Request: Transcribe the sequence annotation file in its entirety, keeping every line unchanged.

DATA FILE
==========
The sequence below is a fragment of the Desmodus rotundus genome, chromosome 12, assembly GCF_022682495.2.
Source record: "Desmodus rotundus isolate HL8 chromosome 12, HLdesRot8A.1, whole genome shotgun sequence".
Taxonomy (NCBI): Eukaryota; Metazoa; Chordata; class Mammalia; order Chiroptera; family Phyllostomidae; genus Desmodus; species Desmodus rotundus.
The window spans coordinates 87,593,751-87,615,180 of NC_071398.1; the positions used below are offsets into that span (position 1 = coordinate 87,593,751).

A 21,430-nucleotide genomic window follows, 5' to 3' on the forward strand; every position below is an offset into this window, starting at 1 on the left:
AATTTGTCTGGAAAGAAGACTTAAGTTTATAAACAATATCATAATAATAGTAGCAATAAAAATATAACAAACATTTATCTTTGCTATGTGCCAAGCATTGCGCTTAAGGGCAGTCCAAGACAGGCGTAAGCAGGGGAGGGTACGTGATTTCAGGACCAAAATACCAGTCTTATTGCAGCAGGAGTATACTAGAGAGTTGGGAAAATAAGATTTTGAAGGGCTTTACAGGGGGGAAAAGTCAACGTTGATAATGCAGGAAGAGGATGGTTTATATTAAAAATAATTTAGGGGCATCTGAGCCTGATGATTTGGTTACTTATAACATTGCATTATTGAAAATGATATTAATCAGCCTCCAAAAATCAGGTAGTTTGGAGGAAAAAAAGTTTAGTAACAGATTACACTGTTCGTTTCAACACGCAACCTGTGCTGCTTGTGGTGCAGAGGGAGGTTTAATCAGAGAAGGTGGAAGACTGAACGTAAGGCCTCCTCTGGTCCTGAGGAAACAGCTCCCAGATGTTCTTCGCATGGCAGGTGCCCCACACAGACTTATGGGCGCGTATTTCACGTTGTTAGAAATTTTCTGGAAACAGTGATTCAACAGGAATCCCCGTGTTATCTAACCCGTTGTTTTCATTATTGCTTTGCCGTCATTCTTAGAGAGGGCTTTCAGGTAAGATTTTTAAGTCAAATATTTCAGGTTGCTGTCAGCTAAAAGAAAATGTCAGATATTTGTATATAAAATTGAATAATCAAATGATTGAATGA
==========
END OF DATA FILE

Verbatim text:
The sequence below is a fragment of the Desmodus rotundus genome, chromosome 12, assembly GCF_022682495.2.
Source record: "Desmodus rotundus isolate HL8 chromosome 12, HLdesRot8A.1, whole genome shotgun sequence".
Taxonomy (NCBI): Eukaryota; Metazoa; Chordata; class Mammalia; order Chiroptera; family Phyllostomidae; genus Desmodus; species Desmodus rotundus.
The window spans coordinates 87,593,751-87,615,180 of NC_071398.1; the positions used below are offsets into that span (position 1 = coordinate 87,593,751).

A 21,430-nucleotide genomic window follows, 5' to 3' on the forward strand; every position below is an offset into this window, starting at 1 on the left:
AATTTGTCTGGAAAGAAGACTTAAGTTTATAAACAATATCATAATAATAGTAGCAATAAAAATATAACAAACATTTATCTTTGCTATGTGCCAAGCATTGCGCTTAAGGGCAGTCCAAGACAGGCGTAAGCAGGGGAGGGTACGTGATTTCAGGACCAAAATACCAGTCTTATTGCAGCAGGAGTATACTAGAGAGTTGGGAAAATAAGATTTTGAAGGGCTTTACAGGGGGGAAAAGTCAACGTTGATAATGCAGGAAGAGGATGGTTTATATTAAAAATAATTTAGGGGCATCTGAGCCTGATGATTTGGTTACTTATAACATTGCATTATTGAAAATGATATTAATCAGCCTCCAAAAATCAGGTAGTTTGGAGGAAAAAAAGTTTAGTAACAGATTACACTGTTCGTTTCAACACGCAACCTGTGCTGCTTGTGGTGCAGAGGGAGGTTTAATCAGAGAAGGTGGAAGACTGAACGTAAGGCCTCCTCTGGTCCTGAGGAAACAGCTCCCAGATGTTCTTCGCATGGCAGGTGCCCCACACAGACTTATGGGCGCGTATTTCACGTTGTTAGAAATTTTCTGGAAACAGTGATTCAACAGGAATCCCCGTGTTATCTAACCCGTTGTTTTCATTATTGCTTTGCCGTCATTCTTAGAGAGGGCTTTCAGGTAAGATTTTTAAGTCAAATATTTCAGGTTGCTGTCAGCTAAAAGAAAATGTCAGATATTTGTATATAAAATTGAATAATCAAATGATTGAATGA